On top of the engine you will find an Al’s Blower Drive scoop sitting on top of a couple of 1150cfm Dominators, which have been fitted with Mark Segedin metering plates. And that’s a 6-71 Mooneyham blower driven by an Al’s Blower Drive drive kit. Mike has just replaced the top drive cog to increase the blower from 15 per cent over-driven to 25 per cent over-driven. Fuel is provided to this thirsty set up by a Barry Grant fuel pump and distribution system package. One full pump on the accelerator pedal in this honey delivers 200ml of fuel to the carbs.
The fuel cell is nestled between the huge tubs in the boot. Avgas is the only fuel that ever goes in the tank, and with this much fuel being fed into the engine, it needs a bloody huge spark to get it firing. All of the ignition is handled by an MSD setup that delivers enough spark to send you straight to heaven. An MSD dizzy feeds 12mm Mallory leads that send the spark to NGK Race spark plugs. There is no room in the engine bay for the battery, so that has been relocated to the boot. Exhaust is shoved out through a set of Hooker two-inch Super Comp headers. A huge thanks go to Rob and his crew at Rob Penman Motorsport for all of the hours that have been spent getting this engine to where it is.
When Mike bought the car, it had already had a custom half chassis made up from two-inch box section that tied into the eight-point roll cage. When Mike axed the Harwood scoop off the lid, he also took a spoiler off the boot — he wanted HMROID to look as close to street as possible. An original T/A Challenger spoiler adorns the boot, with a T/A air dam bookending the Challenger at the front. Logan Rooke of Logan Signs made up the graphics down the sides of the beast. Take a good hard look at the curve of the guard over the rear tyres. Notice that flat spot at the top — the wheel arch had to be lengthened by four inches just to fit those massive tyres.
Those rear tyres are a pair of enormous Mickey Thompson ET Streets measuring 33×18.5×15 inches, and they’re wrapped around a set of equally large 15×15-inch Centreline rims. HMROID still manages to light them up as though they’re just skinny little bits of rubber. Of course, for such a monstrous motor to make such serious rubber the weak link in the torque’s journey from crankshaft to road, a suitable heavy-duty drivetrain is required — and naturally HMROID’s got that too. The transmission is a TorqueFlite 727 fitted with a Fairbanks reverse shifter, with the stick on the shifter made from solid billet, designed to look just like the four-speed original.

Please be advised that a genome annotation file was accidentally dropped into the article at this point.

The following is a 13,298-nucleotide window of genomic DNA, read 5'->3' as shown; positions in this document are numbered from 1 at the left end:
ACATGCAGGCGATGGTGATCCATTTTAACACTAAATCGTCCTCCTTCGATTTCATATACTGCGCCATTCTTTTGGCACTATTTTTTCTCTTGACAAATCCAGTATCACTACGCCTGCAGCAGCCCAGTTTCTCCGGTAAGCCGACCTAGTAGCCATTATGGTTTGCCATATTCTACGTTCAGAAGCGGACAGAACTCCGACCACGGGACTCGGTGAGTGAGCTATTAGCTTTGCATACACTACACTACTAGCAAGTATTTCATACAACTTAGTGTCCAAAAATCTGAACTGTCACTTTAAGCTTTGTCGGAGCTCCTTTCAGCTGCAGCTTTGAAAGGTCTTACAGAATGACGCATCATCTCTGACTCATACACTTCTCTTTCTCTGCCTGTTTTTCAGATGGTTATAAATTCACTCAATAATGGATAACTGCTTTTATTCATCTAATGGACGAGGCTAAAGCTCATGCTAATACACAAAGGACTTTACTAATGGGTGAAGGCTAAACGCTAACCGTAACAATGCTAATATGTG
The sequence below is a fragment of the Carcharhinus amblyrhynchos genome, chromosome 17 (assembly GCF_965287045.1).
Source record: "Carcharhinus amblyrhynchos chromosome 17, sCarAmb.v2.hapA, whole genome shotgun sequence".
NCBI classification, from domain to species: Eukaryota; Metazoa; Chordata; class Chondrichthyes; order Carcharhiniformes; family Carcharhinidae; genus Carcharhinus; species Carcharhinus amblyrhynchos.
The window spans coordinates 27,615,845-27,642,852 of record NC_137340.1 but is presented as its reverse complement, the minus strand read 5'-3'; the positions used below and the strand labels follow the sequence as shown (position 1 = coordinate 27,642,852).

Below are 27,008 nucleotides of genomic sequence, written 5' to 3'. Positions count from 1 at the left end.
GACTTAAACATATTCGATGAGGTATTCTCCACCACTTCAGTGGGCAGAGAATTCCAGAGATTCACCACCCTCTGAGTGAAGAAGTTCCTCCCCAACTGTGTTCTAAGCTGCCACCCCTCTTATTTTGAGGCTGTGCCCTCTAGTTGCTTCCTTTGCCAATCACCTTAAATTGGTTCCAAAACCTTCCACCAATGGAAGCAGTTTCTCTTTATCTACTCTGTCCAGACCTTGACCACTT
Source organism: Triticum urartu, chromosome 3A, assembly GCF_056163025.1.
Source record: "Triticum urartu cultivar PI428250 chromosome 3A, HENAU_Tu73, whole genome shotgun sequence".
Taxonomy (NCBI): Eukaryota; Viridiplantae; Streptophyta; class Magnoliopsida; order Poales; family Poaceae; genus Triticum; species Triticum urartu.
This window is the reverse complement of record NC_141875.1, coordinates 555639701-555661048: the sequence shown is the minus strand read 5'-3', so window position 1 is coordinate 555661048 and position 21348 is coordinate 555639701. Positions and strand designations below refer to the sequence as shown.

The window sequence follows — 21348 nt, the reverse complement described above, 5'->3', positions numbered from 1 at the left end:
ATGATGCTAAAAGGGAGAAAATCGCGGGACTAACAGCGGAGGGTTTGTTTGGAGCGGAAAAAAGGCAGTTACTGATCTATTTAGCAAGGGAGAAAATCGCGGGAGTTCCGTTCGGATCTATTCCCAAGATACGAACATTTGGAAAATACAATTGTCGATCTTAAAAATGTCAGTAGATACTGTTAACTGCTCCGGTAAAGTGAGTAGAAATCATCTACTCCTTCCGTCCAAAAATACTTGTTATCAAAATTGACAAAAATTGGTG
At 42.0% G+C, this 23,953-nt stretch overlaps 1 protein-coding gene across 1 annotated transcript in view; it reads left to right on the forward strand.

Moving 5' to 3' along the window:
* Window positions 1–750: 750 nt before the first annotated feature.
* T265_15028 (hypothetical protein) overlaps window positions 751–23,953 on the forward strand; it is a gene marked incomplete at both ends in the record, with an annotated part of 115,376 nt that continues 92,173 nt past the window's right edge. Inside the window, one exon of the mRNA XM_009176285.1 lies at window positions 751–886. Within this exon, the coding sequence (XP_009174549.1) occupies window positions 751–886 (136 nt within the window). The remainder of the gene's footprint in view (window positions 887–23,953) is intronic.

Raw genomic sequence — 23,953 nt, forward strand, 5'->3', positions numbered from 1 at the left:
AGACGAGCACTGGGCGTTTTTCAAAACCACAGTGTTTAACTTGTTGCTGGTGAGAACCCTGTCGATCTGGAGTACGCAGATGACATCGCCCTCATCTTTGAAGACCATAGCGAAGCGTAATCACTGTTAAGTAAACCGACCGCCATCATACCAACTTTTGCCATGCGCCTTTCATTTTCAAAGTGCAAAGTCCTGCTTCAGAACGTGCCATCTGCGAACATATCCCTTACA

The trans is running an A1 converter at a 2800 stall with an A1 manual valve body. Out the back, handling the huge torque and power set through from the trans, is a narrowed factory Dana 60 PosiTraction diff running a 4.11:1 ratio with Strange axles. This mountain of an engine is pumping out 726hp at the rear wheels, and it hasn’t even been tuned properly yet! Stopping this show are the standard factory brakes with a proportioning valve for burnout time. Mike assures me they are more than up to the job, but I reckon Mike’s just got nerves of steel. The front suspension is standard, with a factory heavy-duty roll bar and Koni adjustable shocks, and the rear features a custom made four-link set up, again with Koni adjustable shocks.
On the inside, HMROID has received lots of attention. Mike made up all of the carpets, fitted the door panels back in, and put the centre console back around the shifter. The dashboard was custom-made and is full of Auto Meter Sport Comp gauges, with that huge Auto Meter Pro Comp tacho mounted on the dash. But there’s no stereo — Mike prefers the blown Hemi soundtrack, and at full throttle this mad child would drown out most stereos anyway.
Does it end here for HMROID? Not bloody likely. While Mike is still breathing, there will always be plans afoot. It hasn’t received its tune up yet, but still develops 726hp at the rear wheels.
So what has it given back to Mike? His best quarter so far is a 10.0 flat, and that was with a tired motor. With another 100hp and more on the way after tuning, God only knows how far down into the nines it’ll be, and I’ll be watching closely to see how it turns out.
Words: Lachlan Chambers
Photos: Sean Craig
1971 Dodge Challenger
- Engine: 498ci Hemi, 426 Hemi block, 0.060-inch overbore, solid mounts, Kellogg steel crankshaft, Nascar rods, Arias forged pistons, Crower Cam, Isky pushrods, Crower roller rockers, Manley stainless steel valves, Crower double valve springs, Mopar ported cast iron heads, Keith Black gear drive, Milodon oil pump, Milodon stud kit, Al’s Blower Drives scoop, twin 1150cfm Holley Dominator carbs, Mooneyham 6-71 supercharger, Cragar intake manifold, Barry Grant fuel pump, Barry Grant fuel system, Hooker Super Comp two-inch headers, MSD ignition, MSD distributor, Mallory 12mm leads, NGK Race spark plugs
- Drivetrain: TorqueFlite 727, A1 manual valve body, A1 2800rpm stall converter, Fairbanks reverse shifter, Dana 60 diff, shortened housing, 4.11:1 final drive ratio, PosiTraction LSD head, Strange axles
- Suspension: Factory front suspension, Koni adjustable shocks, heavy-duty sway bar, custom rear four-link
- Wheels/tyres: 15×7- and 15×15-inch Centreline Convo Pros, 205/65R15 Yokohama front tyres, 33×18.5×15 Mickey Thompson ET Streets
- Performance: 726hp (at the wheels, awaiting tune)